And Again COVID-19: A Hidden Epidemic in Crimea Eases the Blockade in the Kerch Strait. The Monitoring Results for June 2020
The Monitoring Group of the Black Sea Institute of Strategic Studies and BSNews
Translated from Ukrainian by HANNA KLYMENKO
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The Monitoring Group of the Black Sea Institute of Strategic Studies and BlackSeaNews is glad to share with you the latest in a series of our monthly studies on Russia's economic war against Ukraine in the Sea of Azov.
1. In June 2020, the average duration of artificial delays of vessels en route from the Black Sea to Ukrainian ports on the Sea of Azov (Mariupol and Berdiansk) by the RF was 11.6 hours (the yearly average for 2019 – 29.9 hours, in April 2020 – 16.6 hours, in May – 10.1 hours) – see Figure 1.
This figure is slightly higher than the one in May, which was the lowest since July 2018 (i.e. since the beginning of the de facto blockade).
It is noteworthy that 5 out of 56 vessels (8.9%) went to the Sea of Azov even without a traditional stop in the Kerch Strait.
Another 26 vessels (46.4%) went to the Sea of Azov with a delay of 1-6 hours, which equals the average wait time before the beginning of the de facto blockade.
Thus, overall, more than half of the vessels (31 out of 56) entered the Ukrainian ports on the Sea of Azov in a mode that can be considered normal.
Such a situation has been observed for the third month in a row for the first time since June 2018. See the reasons for it below.
2. In June 2020, vessels carrying exports from Mariupol and Berdiansk were delayed at the exit from the Sea of Azov by the Russian Federation for an average of 14.8 hours (the yearly average for 2019 was 37.4 hours, in April 2020 – 19.9, in May – 14.5 hours) – see Figure 2.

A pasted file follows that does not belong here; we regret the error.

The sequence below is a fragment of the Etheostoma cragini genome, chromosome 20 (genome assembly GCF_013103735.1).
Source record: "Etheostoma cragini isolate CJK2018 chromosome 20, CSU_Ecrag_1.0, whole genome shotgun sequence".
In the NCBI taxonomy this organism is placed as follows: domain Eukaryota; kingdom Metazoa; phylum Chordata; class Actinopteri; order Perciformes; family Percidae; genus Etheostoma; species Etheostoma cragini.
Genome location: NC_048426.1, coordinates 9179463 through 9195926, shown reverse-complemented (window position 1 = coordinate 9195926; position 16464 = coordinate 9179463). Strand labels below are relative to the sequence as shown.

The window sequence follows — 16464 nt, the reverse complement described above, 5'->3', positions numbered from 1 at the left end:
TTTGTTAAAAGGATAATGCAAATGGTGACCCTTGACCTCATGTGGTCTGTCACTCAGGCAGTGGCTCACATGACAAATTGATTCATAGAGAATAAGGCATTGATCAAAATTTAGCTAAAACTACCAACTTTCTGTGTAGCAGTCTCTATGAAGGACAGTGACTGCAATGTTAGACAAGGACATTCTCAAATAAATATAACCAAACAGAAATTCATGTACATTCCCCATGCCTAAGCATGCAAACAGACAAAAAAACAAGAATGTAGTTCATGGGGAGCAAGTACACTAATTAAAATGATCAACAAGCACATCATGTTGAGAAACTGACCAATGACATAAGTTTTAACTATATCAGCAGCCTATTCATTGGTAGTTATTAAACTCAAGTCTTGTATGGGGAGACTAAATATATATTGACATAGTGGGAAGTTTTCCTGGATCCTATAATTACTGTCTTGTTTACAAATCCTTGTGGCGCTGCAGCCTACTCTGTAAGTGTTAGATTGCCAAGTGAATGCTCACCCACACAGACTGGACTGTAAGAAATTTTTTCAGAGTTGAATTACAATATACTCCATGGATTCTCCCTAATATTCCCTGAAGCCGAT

This figure is also slightly higher than the one in May, which was the lowest since July 2018 (i.e. since the beginning of the de facto blockade).
Thus, 23 out of 48 “Mariupol” and “Berdiansk” vessels (47.9%) passed from the Sea of Azov to the Black Sea in a mode that can be considered normal.
Such a situation has also been observed for the third month in a row for the first time since June 2018.
It’s noteworthy that the decrease in the duration of artificial delay of ships for the third month in a row does not correspond at all to the rest of the related processes:
a) the activity of Russian military formations on the front line in the Donetsk and Luhansk regions is increasing;
b) the drinking water crisis on the occupied Crimean peninsula and the rhetoric surrounding it are intensifying;
c) Russian military activity in the Black Sea and the Sea of Azov is increasing;
d) the aggressive rhetoric of Kremlin leaders on Ukraine is intensifying.
3. From 22 October 2018 to July 2020, there were no open sea detentions of vessels in the Sea of Azov on the move from/to Berdiansk and Mariupol due to the fact that the Ukrainian Navy’s boats escorted the vessels – see Figure 3.
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Over the past months, the Monitoring Group has become convinced that the main factor that has caused a reduction in the duration of artificial delays of vessels before obtaining the permission to pass through the Kerch Strait is the spread of the coronavirus epidemic not only in the ships’ countries of origin but first and foremost in Krasnodar Krai of the RF and occupied Crimea, where ships and boats of the Coast Guard of the Border Service of the FSB of the RF are based.
This is confirmed by new facts (see the previous arguments at the link: https://www.blackseanews.net/en/read/164815):
"... Sevastopol and Crimea have come out on top in Russia in terms of the reproduction rate of the coronavirus (Rt) ...”
... Sevastopol and Crimea have come out on top in Russia in terms of the reproduction rate of coronavirus (Rt)...